Phenix City’s graduation rate has soared 29 percentage points in the past three years, from 63 percent in 2013 to 92 percent in 2016.
That revelation comes via Friday’s email blast from Phenix City Schools superintendent Randy Wilkes.
The comparison is possible now because the Alabama State Department of Education has released recalculated class of 2016 figures for each school after differing with the U.S. Department of Education about how it determines the high school graduation rate. This now allows valid comparisons to be made between the 2016 graduation rates and previous years. The 2017 numbers haven’t been released.
Alabama has been including students with disabilities who earn a diploma through the “Essential/Life Skills Pathway,” which doesn’t meet the federal definition of a high school graduate because the program isn’t fully aligned with the state’s standard diploma academic requirements, according to the findings in a June 14 report from the U.S. Department of Education’s Office of the Inspector General. As a result, the report considers Alabama’s graduation rates as far back as 2010 to be inflated and unreliable.
Phenix City’s 2016 graduation rate using Alabama’s formula is 92 percent, and its graduation rate using the federal formula is 88 percent. The state’s 2016 Alabama graduation rate is 89 percent, and its federal graduation rate is 87 percent.
Asked for his reaction to this news and what the school system has done to attain this success, Wilkes told the Ledger-Enquirer in an email, “Phenix City Schools’ improvement in graduation rate is due to the change in the educational climate created by the extraordinary efforts of students, staff and parents. Moreover, the gain is due to increased student expectation, a rise in the level of student engagement, enhanced curriculum rigor, empowerment of students and the creation of student ownership. The adage of ‘failure is not an option’ is evidenced by the various means in which students can advance, recover and repeat credits and courses. Staff and leadership have significantly improved the maintenance of student records. This achievement is the result of total team effort. All are to be commended.”
Asked the same questions, Central High School principal Tommy Vickers told the Ledger-Enquirer in an email, “This is an extraordinary accomplishment by the students, teachers and office staff at Central to attain this remarkable improvement.”
Vickers listed the following factors as contributing to the increased graduation rate:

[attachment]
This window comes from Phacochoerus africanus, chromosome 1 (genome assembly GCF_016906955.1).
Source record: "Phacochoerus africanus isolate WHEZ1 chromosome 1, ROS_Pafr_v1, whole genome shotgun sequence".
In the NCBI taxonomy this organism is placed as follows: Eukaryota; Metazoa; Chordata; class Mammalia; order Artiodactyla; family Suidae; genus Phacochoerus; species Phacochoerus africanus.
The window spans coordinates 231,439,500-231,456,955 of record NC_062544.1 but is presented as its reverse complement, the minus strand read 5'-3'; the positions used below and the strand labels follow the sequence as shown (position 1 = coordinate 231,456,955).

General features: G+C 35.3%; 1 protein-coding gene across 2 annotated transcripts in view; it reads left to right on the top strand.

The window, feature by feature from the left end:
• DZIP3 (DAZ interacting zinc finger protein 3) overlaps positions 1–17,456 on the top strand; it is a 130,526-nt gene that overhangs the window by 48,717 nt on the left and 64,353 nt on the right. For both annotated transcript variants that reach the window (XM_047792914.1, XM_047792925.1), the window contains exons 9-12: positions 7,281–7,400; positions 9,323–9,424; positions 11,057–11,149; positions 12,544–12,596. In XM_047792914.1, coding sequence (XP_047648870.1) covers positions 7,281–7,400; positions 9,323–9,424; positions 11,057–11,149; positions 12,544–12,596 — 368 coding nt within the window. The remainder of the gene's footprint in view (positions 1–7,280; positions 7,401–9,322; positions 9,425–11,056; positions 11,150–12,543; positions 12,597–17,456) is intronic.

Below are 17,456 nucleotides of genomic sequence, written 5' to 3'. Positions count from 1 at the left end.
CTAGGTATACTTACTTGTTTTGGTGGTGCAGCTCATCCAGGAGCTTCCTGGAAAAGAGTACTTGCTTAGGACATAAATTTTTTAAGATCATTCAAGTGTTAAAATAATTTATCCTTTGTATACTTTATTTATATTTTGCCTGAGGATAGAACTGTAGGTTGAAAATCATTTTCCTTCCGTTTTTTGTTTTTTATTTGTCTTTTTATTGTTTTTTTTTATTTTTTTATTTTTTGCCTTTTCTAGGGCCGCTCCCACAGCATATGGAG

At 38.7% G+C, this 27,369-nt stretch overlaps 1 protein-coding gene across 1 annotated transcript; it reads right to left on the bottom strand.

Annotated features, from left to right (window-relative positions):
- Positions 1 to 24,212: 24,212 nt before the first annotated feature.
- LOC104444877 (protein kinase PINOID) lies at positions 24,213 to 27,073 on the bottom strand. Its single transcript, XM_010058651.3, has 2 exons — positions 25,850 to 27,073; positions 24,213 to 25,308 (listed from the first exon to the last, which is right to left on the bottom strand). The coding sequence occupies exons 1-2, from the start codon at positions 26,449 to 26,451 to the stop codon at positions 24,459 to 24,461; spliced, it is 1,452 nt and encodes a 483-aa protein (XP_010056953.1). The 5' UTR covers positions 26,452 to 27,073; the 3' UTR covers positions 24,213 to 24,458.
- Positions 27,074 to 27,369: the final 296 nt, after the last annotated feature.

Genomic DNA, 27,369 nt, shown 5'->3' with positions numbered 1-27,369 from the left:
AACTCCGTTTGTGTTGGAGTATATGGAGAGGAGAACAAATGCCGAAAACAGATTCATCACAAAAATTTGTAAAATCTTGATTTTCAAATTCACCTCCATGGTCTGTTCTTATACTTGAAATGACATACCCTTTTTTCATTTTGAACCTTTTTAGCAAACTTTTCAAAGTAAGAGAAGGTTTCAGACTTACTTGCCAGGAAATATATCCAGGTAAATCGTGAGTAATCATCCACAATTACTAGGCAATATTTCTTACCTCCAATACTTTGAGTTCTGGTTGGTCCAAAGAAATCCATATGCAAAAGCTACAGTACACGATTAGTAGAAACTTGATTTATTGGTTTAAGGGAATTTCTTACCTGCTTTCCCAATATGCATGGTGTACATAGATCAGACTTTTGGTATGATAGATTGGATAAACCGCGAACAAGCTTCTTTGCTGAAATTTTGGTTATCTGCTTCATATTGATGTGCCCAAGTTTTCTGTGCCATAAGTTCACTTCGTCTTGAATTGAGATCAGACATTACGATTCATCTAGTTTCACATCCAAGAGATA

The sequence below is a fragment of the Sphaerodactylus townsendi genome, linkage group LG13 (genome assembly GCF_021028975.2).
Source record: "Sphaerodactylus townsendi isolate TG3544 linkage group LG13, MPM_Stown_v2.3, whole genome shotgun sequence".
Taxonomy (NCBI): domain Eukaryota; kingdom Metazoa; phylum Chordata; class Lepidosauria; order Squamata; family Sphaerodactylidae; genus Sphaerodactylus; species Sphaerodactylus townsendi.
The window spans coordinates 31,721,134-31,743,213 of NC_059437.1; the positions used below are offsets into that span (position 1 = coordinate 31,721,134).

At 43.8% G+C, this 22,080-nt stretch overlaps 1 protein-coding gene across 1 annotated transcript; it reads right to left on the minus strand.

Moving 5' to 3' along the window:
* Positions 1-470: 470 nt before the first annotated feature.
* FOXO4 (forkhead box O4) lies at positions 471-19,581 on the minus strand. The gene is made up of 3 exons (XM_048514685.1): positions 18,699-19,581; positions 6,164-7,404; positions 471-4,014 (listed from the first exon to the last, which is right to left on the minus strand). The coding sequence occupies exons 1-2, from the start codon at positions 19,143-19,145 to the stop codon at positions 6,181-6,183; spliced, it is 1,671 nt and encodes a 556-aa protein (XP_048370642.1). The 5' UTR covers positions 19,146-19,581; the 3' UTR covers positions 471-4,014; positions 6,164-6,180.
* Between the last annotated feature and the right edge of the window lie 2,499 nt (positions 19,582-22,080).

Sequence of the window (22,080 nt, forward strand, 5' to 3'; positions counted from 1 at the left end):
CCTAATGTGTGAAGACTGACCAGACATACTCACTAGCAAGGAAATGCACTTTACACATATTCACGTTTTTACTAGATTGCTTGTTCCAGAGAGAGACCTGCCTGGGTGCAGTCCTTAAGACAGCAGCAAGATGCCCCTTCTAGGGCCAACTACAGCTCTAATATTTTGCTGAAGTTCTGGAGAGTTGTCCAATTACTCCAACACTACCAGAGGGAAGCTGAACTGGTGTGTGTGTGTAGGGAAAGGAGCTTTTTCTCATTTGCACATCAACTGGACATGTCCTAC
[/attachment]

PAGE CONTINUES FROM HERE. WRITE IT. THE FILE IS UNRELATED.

▪ Tutoring by all teachers available every morning from 8 to 9 a.m. for any student needing additional help.
▪ Credit recovery programs before, during and after school for students who have fallen behind academically and realize the importance of catching up with their graduating class.
▪ A standards recovery program that reteaches and reassesses students immediately after they fail to master a content standard, rather than waiting until the end of the semester after they have failed the course.
▪ Extreme diligence by the office staff in keeping track of all students who withdraw from Central to ensure they enroll at another school or they are provided counseling on other options to complete their secondary education.
▪ “Most importantly,” Vickers said, “an awesome teaching staff that understands that we are in the student business to prepare them for college and/or a career, and not every student comes from the same background. Therefore, it is imperative that we emphasize the importance of every individual student because of their own unique situation.
Vickers added, “While we are proud of this accomplishment, the goal is a 100 percent graduation rate, and we will continue to work toward that end.”
The three-year graduation growth in Phenix City includes an increase of 32 percentage points for black students (from 62 percent in 2013 to 94 percent in 2016), an increase of 30 percentage points for Hispanic students (from 60 percent in 2013 to 90 percent in 2016) and an increase of 30 percentage points for impoverished students (from 62 percent in 2013 to 92 percent in 2016).
Phenix City subgroup graduation rates during those three years declined for Asian students by 3 percentage points (from 98 percent in 2013 to 95 percent in 2016), for Pacific Islander students by 3 percentage points (from 98 percent in 2013 to 95 percent in 2016) and for special-education students by 7 percentage points (from 78 percent in 2013 to 71 percent in 2016).
Russell County’s 2016 Alabama-formula graduation rate is 78 percent, the same as 2015, and its federal-formula graduation rate is 74 percent. The Ledger-Enquirer didn’t reach Russell County superintendent Brenda Coley for comment Friday.
Lee County’s 2016 Alabama-formula graduation rate is 83 percent, a decrease of 5 percentage points from 2015. Its federal-formula graduation rate also is 83 percent. The Ledger-Enquirer didn’t reach Lee County superintendent Mac McCoy for comment Friday.
ALABAMA HIGH SCHOOL GRADUATION RATES